Retrospective study on the isolation of ornithobacterium rhinotracheale from chickens and Turkeys in central California

294 cases (2000-12)

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2 Citations (Scopus)

Abstract

Ornithobacterium rhinotracheale is a rod-shaped, gram-negative, and mostly oxidase-positive bacterium that causes respiratory infections in chickens and turkeys worldwide and can also spread to nonrespiratory organs. The present report analyzes 294 cases in which O. rhinotracheale was isolated from turkeys or chickens in central California in the years 2000 through 2012. Two hundred sixteen cases were from turkey flocks and 78 from chicken flocks. The median age of turkey flocks was 8.7 wk; the median age of chicken flocks was 6.4 wk. From turkeys, O. rhinotracheale was more often isolated from August to January than during the rest of the year. Chickens cases were more evenly distributed throughout the year. The organs with the highest isolation rate were the infraorbital sinus and trachea, followed by lungs and air sacs. Isolation from other organs was rare. Pure cultures were obtained from relatively more turkey organs than chicken organs. The organ from which there was the highest chance to obtain a pure culture was the air sac. In 108 turkey flocks (50.0%) and 64 chicken flocks (82.1%) at least one other respiratory pathogen was detected. The most common gross lesions were increased mucus in trachea, caseous or fibrinous exudate in the air sacs, consolidated lungs indicating pneumonia, congested and edematous lungs, and a flattened trachea. For most types of lesions, the percentage of affected turkeys was higher than the percentage of affected chickens. The percentage of birds with lesions was higher if other respiratory pathogens were present. Overall, the host species (turkey or chicken) was a more important factor for the prevalence of most lesions than the detection of other respiratory pathogens. The most common histopathologic lesions in the sinus and trachea were heterophilic or mononuclear inflammatory cell infiltration. In the lungs and air sacs, the inflammation was characterized by heterophilic infiltration and/or fibrin accumulation. These results are helpful in selecting the most appropriate samples for isolation of O. rhinotracheale. In addition, they show the incidence of the bacterium in turkeys and chickens and which lesions can be expected after infection with O. rhinotracheale, and they indicate that in some cases O. rhinotracheale can be the primary, or at least the major, pathogen.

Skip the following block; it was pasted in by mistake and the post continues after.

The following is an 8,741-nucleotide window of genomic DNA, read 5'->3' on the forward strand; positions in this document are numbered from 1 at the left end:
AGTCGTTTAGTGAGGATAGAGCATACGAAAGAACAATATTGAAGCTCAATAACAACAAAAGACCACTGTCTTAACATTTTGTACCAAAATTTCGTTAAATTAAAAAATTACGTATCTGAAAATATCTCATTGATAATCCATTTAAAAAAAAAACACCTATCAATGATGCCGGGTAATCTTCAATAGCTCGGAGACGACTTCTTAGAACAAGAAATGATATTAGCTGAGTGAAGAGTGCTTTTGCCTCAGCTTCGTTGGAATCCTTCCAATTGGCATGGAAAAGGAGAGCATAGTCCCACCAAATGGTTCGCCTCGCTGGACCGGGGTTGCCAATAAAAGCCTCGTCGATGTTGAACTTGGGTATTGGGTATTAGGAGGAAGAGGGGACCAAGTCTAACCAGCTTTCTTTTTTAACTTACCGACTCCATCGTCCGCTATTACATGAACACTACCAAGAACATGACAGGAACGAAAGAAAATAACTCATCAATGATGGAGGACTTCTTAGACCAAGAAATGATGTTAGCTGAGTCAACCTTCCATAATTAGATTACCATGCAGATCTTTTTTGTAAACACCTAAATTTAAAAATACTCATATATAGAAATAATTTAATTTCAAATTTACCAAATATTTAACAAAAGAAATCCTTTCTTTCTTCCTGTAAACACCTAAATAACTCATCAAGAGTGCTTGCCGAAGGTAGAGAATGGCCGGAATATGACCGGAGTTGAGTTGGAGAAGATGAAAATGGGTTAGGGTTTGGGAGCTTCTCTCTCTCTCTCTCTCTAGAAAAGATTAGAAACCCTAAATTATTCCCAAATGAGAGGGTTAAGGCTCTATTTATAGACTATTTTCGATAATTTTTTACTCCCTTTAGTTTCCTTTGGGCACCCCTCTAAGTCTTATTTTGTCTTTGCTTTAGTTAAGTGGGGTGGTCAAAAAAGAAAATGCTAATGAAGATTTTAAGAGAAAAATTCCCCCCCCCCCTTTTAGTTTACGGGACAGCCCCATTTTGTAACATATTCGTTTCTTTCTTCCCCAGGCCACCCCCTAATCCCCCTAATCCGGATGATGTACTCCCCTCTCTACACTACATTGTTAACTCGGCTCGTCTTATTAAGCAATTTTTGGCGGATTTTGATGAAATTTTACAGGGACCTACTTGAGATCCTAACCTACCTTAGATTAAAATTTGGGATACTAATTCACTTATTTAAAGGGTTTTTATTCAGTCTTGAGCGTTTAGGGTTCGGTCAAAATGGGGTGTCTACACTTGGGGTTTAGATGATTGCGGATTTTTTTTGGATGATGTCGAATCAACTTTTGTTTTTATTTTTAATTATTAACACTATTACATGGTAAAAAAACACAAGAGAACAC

Original languageEnglish (US)
Pages (from-to)130-137
Number of pages8
JournalAvian Diseases
Volume59
Issue number1
DOIs
StatePublished - Mar 1 2015

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Ornithobacterium
Ornithobacterium rhinotracheale
retrospective studies
Chickens
Retrospective Studies
chickens
lesions (animal)
Air Sacs
trachea (vertebrates)
air sacs
flocks
Trachea
lungs
Lung
pathogens
sinuses
Bacteria
fibrin
bacteria
Exudates and Transudates

Keywords

  • diagnosis
  • epidemiology
  • isolation
  • Ornithobacterium rhinotracheale
  • pathology

ASJC Scopus subject areas

  • Animal Science and Zoology
  • Food Animals
  • Immunology and Microbiology(all)

Cite this

@article{68daf57bc69f4fc592694e7d8e0986db,
title = "Retrospective study on the isolation of ornithobacterium rhinotracheale from chickens and Turkeys in central California: 294 cases (2000-12)",
abstract = "Ornithobacterium rhinotracheale is a rod-shaped, gram-negative, and mostly oxidase-positive bacterium that causes respiratory infections in chickens and turkeys worldwide and can also spread to nonrespiratory organs. The present report analyzes 294 cases in which O. rhinotracheale was isolated from turkeys or chickens in central California in the years 2000 through 2012. Two hundred sixteen cases were from turkey flocks and 78 from chicken flocks. The median age of turkey flocks was 8.7 wk; the median age of chicken flocks was 6.4 wk. From turkeys, O. rhinotracheale was more often isolated from August to January than during the rest of the year. Chickens cases were more evenly distributed throughout the year. The organs with the highest isolation rate were the infraorbital sinus and trachea, followed by lungs and air sacs. Isolation from other organs was rare. Pure cultures were obtained from relatively more turkey organs than chicken organs. The organ from which there was the highest chance to obtain a pure culture was the air sac. In 108 turkey flocks (50.0{\%}) and 64 chicken flocks (82.1{\%}) at least one other respiratory pathogen was detected. The most common gross lesions were increased mucus in trachea, caseous or fibrinous exudate in the air sacs, consolidated lungs indicating pneumonia, congested and edematous lungs, and a flattened trachea. For most types of lesions, the percentage of affected turkeys was higher than the percentage of affected chickens. The percentage of birds with lesions was higher if other respiratory pathogens were present. Overall, the host species (turkey or chicken) was a more important factor for the prevalence of most lesions than the detection of other respiratory pathogens. The most common histopathologic lesions in the sinus and trachea were heterophilic or mononuclear inflammatory cell infiltration. In the lungs and air sacs, the inflammation was characterized by heterophilic infiltration and/or fibrin accumulation. These results are helpful in selecting the most appropriate samples for isolation of O. rhinotracheale. In addition, they show the incidence of the bacterium in turkeys and chickens and which lesions can be expected after infection with O. rhinotracheale, and they indicate that in some cases O. rhinotracheale can be the primary, or at least the major, pathogen.",